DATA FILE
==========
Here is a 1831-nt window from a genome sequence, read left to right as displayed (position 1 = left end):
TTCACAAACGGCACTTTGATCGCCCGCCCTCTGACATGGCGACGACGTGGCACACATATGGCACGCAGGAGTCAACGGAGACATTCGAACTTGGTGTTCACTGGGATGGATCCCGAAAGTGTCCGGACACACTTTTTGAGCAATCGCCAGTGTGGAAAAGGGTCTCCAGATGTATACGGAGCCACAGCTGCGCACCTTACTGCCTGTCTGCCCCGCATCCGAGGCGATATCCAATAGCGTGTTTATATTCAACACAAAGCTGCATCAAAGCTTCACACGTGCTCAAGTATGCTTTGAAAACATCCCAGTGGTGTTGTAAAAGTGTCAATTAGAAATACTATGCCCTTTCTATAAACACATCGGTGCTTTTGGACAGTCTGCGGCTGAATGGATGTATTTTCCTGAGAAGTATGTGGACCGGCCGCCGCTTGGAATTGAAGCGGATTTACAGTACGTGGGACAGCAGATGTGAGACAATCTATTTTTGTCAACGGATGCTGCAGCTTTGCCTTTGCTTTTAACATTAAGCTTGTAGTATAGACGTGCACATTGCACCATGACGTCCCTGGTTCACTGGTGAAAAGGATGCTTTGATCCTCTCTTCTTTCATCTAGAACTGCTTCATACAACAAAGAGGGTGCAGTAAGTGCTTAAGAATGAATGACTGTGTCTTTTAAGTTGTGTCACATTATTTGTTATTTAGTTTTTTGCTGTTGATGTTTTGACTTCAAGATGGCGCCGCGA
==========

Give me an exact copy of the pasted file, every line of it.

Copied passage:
Here is a 1831-nt window from a genome sequence, read left to right as displayed (position 1 = left end):
TTCACAAACGGCACTTTGATCGCCCGCCCTCTGACATGGCGACGACGTGGCACACATATGGCACGCAGGAGTCAACGGAGACATTCGAACTTGGTGTTCACTGGGATGGATCCCGAAAGTGTCCGGACACACTTTTTGAGCAATCGCCAGTGTGGAAAAGGGTCTCCAGATGTATACGGAGCCACAGCTGCGCACCTTACTGCCTGTCTGCCCCGCATCCGAGGCGATATCCAATAGCGTGTTTATATTCAACACAAAGCTGCATCAAAGCTTCACACGTGCTCAAGTATGCTTTGAAAACATCCCAGTGGTGTTGTAAAAGTGTCAATTAGAAATACTATGCCCTTTCTATAAACACATCGGTGCTTTTGGACAGTCTGCGGCTGAATGGATGTATTTTCCTGAGAAGTATGTGGACCGGCCGCCGCTTGGAATTGAAGCGGATTTACAGTACGTGGGACAGCAGATGTGAGACAATCTATTTTTGTCAACGGATGCTGCAGCTTTGCCTTTGCTTTTAACATTAAGCTTGTAGTATAGACGTGCACATTGCACCATGACGTCCCTGGTTCACTGGTGAAAAGGATGCTTTGATCCTCTCTTCTTTCATCTAGAACTGCTTCATACAACAAAGAGGGTGCAGTAAGTGCTTAAGAATGAATGACTGTGTCTTTTAAGTTGTGTCACATTATTTGTTATTTAGTTTTTTGCTGTTGATGTTTTGACTTCAAGATGGCGCCGCGA